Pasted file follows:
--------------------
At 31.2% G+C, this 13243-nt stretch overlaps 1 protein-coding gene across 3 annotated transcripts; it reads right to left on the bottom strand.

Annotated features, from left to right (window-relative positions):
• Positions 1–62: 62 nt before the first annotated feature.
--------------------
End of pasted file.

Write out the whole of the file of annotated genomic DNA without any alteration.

At 31.2% G+C, this 13243-nt stretch overlaps 1 protein-coding gene across 3 annotated transcripts; it reads right to left on the bottom strand.

Annotated features, from left to right (window-relative positions):
• Positions 1–62: 62 nt before the first annotated feature.